High hopes that Obama’s visit leaves more than words
The crowd was always going to be onside, but US President Barack Obama was in typically inspirational form when he visited Kenya this weekend, the country where his father was born.
Addressing a crowd of thousands – and millions more on television and radio – Obama raised a cheer by declaring himself “proud to be the first Kenyan-American president of the United States”.
But he also addressed some of the fundamental problems in Kenyan society, raising hopes that his words might be heard by Kenya’s rulers as much as its people, encouraging much-needed change in the country.
Obama spoke repeatedly throughout the weekend about the corruption that blights every aspect of life in Kenya, describing it as possibly “the biggest impediment” to Kenyan growth.
Veteran anti-corruption activist John Githongo said Obama, “got it totally right,” pointing out that Kenya is sliding down Transparency International’s annual corruption index, “for the first time since the 1990s”.
“We’re below Nigeria now,” he said of the 2014 survey that placed Kenya 145th out of 174, with Nigeria at 136, Kenya’s position the previous year.
While welcoming Obama’s outspokenness on the corrosive effects of corruption, Githongo said he could have done more.
“Obama talked about all the right issues but he let the government off lightly,” said Githongo.
The ethnic divisions at the heart of Kenyan politics came to the fore after the 2007 elections when politically-motivated tribal violence left over 1,000 people dead.
“A politics that’s based solely on tribe and ethnicity is a politics that’s doomed to tear a country apart,” Obama said.
Sitting nearby were President Uhuru Kenyatta and Deputy President William Ruto, both of whom were indicted for crimes against humanity for their alleged roles in the post-election violence of 2007-08.
The case against Kenyatta has been suspended while Ruto’s continues.
“Obama could have been stronger on corruption, on tribalism,” said Githongo.
Nor did Obama speak strongly enough on civil society and media freedoms, Githongo said.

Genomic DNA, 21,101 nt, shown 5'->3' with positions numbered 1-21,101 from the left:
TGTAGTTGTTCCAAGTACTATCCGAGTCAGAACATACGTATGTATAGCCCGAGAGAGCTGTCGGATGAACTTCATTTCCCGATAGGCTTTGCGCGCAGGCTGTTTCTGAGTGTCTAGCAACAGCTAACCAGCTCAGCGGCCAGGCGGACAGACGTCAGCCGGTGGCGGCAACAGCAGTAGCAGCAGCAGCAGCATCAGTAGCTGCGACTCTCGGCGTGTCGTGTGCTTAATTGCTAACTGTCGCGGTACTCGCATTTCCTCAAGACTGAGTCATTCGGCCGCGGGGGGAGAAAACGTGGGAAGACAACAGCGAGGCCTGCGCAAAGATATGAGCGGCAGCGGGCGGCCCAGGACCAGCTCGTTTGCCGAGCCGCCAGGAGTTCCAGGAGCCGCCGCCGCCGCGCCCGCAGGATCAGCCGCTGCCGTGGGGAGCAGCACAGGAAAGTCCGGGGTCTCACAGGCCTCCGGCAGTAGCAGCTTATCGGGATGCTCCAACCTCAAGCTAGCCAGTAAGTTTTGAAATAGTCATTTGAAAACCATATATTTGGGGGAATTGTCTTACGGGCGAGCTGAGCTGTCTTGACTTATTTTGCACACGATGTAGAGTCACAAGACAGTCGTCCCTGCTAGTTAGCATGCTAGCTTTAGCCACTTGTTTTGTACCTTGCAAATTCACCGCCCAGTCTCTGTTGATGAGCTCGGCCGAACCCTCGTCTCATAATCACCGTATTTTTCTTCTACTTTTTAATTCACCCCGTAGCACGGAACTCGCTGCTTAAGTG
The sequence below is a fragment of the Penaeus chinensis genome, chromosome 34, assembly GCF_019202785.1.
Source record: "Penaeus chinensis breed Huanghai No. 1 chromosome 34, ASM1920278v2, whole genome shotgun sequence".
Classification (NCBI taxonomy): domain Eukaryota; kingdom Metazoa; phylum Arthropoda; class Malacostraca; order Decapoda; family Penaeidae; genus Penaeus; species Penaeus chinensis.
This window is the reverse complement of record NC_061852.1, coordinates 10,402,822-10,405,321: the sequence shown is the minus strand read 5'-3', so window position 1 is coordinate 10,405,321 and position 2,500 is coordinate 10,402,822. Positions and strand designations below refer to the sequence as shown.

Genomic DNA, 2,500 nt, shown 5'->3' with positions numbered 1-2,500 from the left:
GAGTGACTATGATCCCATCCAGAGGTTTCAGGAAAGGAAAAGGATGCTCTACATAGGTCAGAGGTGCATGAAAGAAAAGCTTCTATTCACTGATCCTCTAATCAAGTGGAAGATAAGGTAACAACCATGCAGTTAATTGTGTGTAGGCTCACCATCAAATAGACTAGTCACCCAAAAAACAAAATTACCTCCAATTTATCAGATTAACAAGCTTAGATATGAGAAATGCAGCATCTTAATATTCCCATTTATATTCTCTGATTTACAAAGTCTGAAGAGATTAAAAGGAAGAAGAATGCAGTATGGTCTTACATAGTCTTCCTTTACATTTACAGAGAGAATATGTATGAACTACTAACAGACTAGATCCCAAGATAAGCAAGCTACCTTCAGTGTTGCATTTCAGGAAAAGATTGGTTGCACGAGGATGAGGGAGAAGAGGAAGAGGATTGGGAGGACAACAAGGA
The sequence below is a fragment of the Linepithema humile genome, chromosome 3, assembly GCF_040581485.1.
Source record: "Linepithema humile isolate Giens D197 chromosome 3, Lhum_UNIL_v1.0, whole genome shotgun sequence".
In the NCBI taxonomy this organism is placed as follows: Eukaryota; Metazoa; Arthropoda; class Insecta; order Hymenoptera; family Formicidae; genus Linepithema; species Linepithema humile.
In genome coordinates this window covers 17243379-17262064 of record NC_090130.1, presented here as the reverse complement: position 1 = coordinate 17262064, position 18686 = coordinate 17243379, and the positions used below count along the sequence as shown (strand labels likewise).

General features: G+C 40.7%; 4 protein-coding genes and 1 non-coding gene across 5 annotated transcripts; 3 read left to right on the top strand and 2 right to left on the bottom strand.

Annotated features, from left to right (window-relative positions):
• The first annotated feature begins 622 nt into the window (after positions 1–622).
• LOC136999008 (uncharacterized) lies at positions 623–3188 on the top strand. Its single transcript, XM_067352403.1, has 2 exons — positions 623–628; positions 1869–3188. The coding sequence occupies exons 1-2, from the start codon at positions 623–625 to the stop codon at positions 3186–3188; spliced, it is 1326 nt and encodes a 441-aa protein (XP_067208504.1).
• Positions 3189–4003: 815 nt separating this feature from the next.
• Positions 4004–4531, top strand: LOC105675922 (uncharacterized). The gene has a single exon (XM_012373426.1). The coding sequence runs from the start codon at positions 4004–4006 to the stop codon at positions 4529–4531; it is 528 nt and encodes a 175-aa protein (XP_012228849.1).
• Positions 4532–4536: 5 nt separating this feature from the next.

“There is a very strong feeling that media and civil society are currently under siege,” he said.
Shortly before Obama arrived in Kenya, the Committee to Protect Journalists issued a report warning of a “deteriorating climate” for press freedom in Kenya.
Women’s rights occupied a long stretch of Obama’s speech on Sunday.
“Treating women as second class citizens is a bad tradition,” he said, adding that to ignore half a country’s population is “stupid”.
Kenyan activists welcomed the focus on gender equality, including the mention of endemic wife-beating and the practice of female genital mutilation.
“It is my hope that his speech will encourage our policymakers to implement very progressive policies,” said Yvette Kathurima, of women’s rights group FEMNET.
“As a country we must embrace women’s equal leadership and participation.”
Boniface Mwangi, a prominent Kenyan social activist who also met with Obama, agreed that it is Kenya’s leaders who most need to listen to Obama’s messages.
“Kenyans are very happy with Obama’s strong statements against corruption and we hope our president will now take the war against graft seriously,” said Mwangi, who is well known for his colourful protests that have included delivering pigs and coffins to Kenya’s parliament.
“Obama’s visit has energised the Kenyan youth to demand better from their leaders,” he said.
Obama’s visit and his tough-love messages on corruption, tribalism and sexism have raised hopes that Kenya may see change, rather than a continuation of business as usual.
But Kenyans are realistic about their leaders and their government, and so the hopes of change are frail.
The day after Obama left for neighbouring Ethiopia on the second leg of his Africa tour, a cartoon in the Daily Nation newspaper depicted a Kenyan civil servant, feet on his desk, declaring that “with Obama gone we got no one to impress”.